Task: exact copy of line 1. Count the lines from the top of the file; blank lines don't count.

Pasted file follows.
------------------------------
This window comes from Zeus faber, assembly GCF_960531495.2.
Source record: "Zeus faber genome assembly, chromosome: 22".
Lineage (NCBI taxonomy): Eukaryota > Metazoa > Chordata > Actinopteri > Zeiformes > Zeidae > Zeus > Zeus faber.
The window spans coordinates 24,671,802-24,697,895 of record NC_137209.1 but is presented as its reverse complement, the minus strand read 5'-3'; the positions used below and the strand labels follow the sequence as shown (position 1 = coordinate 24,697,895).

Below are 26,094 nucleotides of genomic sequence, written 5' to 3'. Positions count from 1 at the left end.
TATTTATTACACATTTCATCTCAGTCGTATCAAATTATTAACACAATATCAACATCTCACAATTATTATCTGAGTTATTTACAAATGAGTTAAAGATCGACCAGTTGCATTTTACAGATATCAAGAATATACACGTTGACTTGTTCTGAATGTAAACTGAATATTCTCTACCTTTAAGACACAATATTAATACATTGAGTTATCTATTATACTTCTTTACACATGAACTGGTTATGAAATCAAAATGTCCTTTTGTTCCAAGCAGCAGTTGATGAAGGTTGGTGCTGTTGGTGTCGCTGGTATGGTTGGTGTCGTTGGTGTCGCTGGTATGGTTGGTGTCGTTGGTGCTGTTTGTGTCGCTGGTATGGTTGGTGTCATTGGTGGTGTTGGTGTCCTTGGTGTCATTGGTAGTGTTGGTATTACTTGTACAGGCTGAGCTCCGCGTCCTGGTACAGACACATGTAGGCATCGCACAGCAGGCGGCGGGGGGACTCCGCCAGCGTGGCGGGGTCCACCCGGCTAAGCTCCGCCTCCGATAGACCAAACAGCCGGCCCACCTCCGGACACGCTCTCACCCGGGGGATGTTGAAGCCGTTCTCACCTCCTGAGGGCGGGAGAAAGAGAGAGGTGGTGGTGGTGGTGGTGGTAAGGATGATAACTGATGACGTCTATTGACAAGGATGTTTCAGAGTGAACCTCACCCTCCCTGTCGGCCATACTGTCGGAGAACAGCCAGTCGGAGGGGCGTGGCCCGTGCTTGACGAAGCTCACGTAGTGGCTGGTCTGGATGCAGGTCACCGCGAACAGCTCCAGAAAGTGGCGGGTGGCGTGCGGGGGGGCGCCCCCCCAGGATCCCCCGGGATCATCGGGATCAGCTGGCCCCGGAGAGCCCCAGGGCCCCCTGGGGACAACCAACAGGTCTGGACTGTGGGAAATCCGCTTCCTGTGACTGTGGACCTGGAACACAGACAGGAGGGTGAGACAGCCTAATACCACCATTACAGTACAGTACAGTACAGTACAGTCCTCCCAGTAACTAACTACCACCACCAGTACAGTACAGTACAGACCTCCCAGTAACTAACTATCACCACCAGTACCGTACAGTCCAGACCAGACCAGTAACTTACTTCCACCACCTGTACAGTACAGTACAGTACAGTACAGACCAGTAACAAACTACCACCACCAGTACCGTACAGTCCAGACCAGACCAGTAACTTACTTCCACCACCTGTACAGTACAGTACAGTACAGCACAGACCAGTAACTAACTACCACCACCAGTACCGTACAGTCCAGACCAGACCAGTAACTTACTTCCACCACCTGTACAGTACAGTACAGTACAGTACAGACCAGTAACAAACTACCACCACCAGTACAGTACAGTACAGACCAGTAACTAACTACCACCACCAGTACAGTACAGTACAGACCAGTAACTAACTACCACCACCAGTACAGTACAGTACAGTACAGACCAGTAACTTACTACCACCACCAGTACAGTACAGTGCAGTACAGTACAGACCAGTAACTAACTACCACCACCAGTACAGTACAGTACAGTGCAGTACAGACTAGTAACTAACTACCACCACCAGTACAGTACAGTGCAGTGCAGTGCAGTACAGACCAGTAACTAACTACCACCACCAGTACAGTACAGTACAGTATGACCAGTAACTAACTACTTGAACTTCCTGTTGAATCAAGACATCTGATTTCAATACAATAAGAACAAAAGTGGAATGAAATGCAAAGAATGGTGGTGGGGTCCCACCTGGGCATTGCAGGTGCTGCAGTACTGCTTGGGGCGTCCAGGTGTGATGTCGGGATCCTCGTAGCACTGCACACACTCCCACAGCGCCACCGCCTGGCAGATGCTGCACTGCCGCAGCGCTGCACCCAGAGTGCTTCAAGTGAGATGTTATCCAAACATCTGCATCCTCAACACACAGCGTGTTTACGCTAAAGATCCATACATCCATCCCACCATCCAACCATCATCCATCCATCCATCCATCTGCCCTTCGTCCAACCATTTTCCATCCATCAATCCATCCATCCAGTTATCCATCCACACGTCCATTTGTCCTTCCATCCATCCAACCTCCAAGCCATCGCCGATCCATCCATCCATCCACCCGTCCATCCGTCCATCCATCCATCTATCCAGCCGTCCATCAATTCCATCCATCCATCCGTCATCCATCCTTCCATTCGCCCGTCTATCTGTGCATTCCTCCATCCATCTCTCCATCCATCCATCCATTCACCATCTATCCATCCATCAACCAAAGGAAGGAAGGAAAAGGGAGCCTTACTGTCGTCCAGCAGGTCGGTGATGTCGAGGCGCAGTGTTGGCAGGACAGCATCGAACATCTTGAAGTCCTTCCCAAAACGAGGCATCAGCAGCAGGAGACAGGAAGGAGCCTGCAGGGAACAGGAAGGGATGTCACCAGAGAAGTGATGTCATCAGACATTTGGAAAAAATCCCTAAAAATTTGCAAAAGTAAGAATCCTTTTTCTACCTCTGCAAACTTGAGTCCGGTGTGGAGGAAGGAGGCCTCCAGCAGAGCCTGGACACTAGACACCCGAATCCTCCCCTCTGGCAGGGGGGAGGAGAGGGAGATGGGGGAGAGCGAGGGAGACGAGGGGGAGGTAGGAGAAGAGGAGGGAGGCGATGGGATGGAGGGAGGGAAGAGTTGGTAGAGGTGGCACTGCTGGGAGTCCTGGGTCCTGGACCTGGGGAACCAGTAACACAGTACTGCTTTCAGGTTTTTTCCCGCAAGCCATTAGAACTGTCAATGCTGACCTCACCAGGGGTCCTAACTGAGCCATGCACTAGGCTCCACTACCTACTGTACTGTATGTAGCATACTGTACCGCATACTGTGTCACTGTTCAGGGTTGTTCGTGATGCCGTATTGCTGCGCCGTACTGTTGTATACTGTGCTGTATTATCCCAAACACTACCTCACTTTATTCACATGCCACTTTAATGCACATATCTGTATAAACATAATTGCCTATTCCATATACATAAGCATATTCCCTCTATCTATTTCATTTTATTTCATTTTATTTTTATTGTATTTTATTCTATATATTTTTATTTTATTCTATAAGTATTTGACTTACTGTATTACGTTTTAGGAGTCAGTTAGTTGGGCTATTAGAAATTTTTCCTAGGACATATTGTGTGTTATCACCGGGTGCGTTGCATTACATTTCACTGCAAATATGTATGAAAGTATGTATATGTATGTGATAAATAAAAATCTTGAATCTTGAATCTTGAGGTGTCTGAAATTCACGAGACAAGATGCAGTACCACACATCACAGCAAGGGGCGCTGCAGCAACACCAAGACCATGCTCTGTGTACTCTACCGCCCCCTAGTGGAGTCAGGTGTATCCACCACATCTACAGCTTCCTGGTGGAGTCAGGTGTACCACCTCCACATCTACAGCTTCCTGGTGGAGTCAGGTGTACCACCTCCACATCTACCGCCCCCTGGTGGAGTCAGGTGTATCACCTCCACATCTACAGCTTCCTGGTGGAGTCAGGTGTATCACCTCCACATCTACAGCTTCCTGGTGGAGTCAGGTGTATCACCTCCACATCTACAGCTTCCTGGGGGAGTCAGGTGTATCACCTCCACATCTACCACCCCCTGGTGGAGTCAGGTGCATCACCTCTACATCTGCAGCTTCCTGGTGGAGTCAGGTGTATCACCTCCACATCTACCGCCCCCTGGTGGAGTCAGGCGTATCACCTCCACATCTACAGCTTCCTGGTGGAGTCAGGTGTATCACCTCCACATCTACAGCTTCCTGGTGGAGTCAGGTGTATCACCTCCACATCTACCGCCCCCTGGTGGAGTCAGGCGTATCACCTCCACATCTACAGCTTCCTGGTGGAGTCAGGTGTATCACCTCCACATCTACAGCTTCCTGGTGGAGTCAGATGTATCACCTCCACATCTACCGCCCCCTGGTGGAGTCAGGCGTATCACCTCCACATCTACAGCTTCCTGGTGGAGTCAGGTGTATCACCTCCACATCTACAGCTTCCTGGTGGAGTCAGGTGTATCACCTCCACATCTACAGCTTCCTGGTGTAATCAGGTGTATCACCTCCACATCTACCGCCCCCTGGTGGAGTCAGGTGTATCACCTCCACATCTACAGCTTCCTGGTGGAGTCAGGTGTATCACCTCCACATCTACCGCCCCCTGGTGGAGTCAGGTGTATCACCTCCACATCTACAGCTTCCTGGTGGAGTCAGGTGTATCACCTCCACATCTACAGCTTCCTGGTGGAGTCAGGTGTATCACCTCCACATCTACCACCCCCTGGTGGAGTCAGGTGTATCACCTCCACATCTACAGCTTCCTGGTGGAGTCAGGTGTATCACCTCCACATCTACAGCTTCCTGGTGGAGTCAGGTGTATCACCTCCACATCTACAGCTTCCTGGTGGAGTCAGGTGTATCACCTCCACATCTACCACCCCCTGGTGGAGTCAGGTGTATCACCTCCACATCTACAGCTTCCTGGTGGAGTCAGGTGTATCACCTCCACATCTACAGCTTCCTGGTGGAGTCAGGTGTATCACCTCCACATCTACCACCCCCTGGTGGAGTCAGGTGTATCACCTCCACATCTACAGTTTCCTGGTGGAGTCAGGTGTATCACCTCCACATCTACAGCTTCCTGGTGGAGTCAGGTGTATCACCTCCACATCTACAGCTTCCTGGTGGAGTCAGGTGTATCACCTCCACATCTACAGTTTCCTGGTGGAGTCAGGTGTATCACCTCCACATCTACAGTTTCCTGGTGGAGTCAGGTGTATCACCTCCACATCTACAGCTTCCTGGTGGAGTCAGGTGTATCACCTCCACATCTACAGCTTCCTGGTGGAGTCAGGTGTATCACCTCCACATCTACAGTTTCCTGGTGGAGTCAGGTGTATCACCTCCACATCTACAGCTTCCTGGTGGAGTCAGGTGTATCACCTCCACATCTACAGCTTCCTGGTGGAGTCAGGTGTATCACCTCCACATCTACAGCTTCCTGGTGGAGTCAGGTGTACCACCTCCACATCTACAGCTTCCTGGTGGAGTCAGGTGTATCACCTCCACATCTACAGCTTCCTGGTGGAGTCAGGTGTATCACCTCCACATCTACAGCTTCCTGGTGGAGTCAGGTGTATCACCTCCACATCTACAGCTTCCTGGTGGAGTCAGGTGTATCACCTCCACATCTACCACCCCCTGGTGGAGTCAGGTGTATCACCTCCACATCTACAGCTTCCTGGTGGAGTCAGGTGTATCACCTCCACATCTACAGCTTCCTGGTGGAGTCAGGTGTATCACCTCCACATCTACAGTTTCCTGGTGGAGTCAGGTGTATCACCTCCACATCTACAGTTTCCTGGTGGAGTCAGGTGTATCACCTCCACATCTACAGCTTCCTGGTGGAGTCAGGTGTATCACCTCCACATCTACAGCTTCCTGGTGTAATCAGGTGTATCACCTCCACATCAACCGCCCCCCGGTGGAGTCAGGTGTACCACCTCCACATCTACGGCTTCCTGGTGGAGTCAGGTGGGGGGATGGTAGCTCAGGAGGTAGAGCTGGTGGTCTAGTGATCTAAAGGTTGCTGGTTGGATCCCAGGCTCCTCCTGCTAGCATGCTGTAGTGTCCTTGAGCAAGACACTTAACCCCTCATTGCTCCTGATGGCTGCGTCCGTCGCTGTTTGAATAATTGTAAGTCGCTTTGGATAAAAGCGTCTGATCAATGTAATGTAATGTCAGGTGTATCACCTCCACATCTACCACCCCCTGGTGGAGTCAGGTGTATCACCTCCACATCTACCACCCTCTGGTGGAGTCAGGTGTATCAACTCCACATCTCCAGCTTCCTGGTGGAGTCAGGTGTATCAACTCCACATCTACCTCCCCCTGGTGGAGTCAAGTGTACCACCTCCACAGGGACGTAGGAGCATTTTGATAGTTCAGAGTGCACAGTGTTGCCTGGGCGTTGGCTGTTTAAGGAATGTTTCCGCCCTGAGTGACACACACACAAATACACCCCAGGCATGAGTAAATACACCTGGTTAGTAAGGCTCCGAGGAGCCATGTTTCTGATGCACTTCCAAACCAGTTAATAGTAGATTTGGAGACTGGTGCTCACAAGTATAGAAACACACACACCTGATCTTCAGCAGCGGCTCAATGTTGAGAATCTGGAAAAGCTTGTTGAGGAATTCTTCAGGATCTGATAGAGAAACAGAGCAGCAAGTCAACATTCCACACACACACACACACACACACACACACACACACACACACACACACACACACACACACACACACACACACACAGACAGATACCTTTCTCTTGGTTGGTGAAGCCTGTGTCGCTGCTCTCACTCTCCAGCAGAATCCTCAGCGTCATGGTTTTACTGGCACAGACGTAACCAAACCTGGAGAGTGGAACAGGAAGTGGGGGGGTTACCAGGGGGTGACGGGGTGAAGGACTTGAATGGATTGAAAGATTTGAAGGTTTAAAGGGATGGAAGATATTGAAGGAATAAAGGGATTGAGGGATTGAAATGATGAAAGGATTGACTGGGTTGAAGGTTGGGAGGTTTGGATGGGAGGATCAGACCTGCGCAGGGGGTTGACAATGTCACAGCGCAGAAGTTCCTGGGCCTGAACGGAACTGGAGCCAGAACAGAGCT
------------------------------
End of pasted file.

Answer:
This window comes from Zeus faber, assembly GCF_960531495.2.